I’ll admit it. I was hoping for an SNP win in Glasgow.
Not for any strategic reasons, not because I saw it as a stepping stone to independence, but simply because I live in Glasgow, and it often makes me sad. Although I love its parks and ponds, there is so much else wrong with the city, and its decades-old Labour council seemed to have few ideas left for tackling it all.
Or does it? The fact is, Labour got in, against the expectations of just about everybody, possibly including themselves. They’re all we’ve got to work with, so I thought I ought to familiarise myself with their plans. What was actually in the Labour manifesto for Glasgow?
I found some surprises, but they are hidden: the top ten of Labour’s 100 pledges is exactly as I feared. Number 1 is the council tax freeze: hardly an inspirational start, given that it’s somebody else’s policy that Labour only converted to late in the day.
The manifesto continues with a lot of opposing this, campaigning for that and very little in the way of actual proposals that a city council can implement. Number six is the rather non-specific “Support the people of Glasgow when others walk away” while number seven is a statement of belief in bus regulation. But I don’t care what my local council believes, I want to know what it will actually do.
Number nine, and we’re on dog crap already, closely followed by litter. My heart was sinking, my upper lip was curling in contempt. But then I read on.
Promise number 11 pledges to make Glasgow a Co-operative Council, setting targets for co-operative start-up businesses, while number 12 is to introduce community budgeting. These are potentially transformative policies: and there’s more.
Pledge number 33 is to create a “happy hour” of free football for under-16s at all Council 5-a-side venues: a great recognition of the need to provide facilities for young people and of the impact of sport on physical and mental health. Though I don’t know how many 5-a-sde facilities the Council actually owns: if all but one have been sold off to Tesco, then I retract my enthusiasm.
On children and young people, there’s a promise of ten new family learning centres and the astonishing pledge that “Labour will rebuild or refurbish your local primary school”. What, all of them? Whether they need it or not? How much is this costing?
Other surprisingly welcome pledges include a promise to replace derelict land with greenspace across the city, build 3,500 new homes, establish a Factoring Commission for tenants, develop a network of charging points for electric cars and introduce a Smart Card across all forms of public transport.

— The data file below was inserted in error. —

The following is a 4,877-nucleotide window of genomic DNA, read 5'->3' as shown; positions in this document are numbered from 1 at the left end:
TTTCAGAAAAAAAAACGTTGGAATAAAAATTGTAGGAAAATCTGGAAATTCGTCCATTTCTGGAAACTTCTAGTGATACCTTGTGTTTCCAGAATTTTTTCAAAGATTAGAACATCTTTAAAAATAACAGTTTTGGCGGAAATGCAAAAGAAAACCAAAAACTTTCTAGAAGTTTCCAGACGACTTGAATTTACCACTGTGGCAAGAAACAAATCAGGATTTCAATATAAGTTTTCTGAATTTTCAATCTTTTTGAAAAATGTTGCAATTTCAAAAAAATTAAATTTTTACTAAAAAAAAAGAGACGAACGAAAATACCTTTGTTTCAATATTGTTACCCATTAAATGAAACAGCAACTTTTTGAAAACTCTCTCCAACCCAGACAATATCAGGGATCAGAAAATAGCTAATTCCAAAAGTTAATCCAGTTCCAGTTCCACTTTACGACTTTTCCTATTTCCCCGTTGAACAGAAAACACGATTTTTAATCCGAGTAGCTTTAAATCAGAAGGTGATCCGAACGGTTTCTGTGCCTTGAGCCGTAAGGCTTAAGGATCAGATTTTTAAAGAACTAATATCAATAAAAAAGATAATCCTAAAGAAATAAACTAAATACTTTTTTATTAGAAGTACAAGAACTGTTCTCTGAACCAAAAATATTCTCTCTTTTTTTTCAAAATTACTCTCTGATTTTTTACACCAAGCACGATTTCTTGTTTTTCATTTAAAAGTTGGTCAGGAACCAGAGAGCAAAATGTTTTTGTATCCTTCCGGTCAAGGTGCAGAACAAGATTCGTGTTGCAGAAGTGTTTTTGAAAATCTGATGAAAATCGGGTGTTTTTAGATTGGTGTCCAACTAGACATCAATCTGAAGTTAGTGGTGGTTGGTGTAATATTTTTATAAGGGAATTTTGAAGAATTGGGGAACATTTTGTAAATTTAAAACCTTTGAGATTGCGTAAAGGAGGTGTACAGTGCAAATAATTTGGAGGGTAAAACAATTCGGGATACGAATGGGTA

And, cue a chorus of Hosannahs and a flock of bugling angels, “Labour will revamp and completely refurbish George Square”. Thank Christ. George Square is a dump, and I will happily report for revamping and refurbishing duty with a shovel and a song in my heart, on any day Gordon Matheson cares to name.
And then there are the properly ambitious pledges, the ones that made me go, “Really? Has anybody senior read this?”
Such as “Labour will make Glasgow the most sustainable city in Europe”. Or “Labour will make Glasgow a wireless city, providing a free wi-fi network across the city”.
And, inevitably, the utterly meaningless ones, like “Labour will tackle Glasgow’s health inequalities”. Sadly, there is not much detail on, you know, how.
However, it’s a lot better than I’d expected, and what’s fascinating is that the anodyne, party political shouty pledges are all at the start, while the interesting, thoughtful suggestions only start to appear later on. I like to think that, while the party leadership’s attention was focused on the all-important top 10, some upbeat backroom staff sneaked in a few innovative ideas towards the end.
The whole manifesto does prompt more questions than it answers. Primarily, where’s the costed version of this? But also, when we will see a timescale for introducing all of these new measures? I’d expect that the very first Council agenda will set out a plan, budget and designated lead officer for each of these pledges. I’ll be watching Council meetings with a great deal of interest over the next few months.
It’s easy to be cynical about Glasgow politics. All too often, Glasgow politicians make it so. But let’s be hopeful. Maybe this time we really will see Glasgow flourish.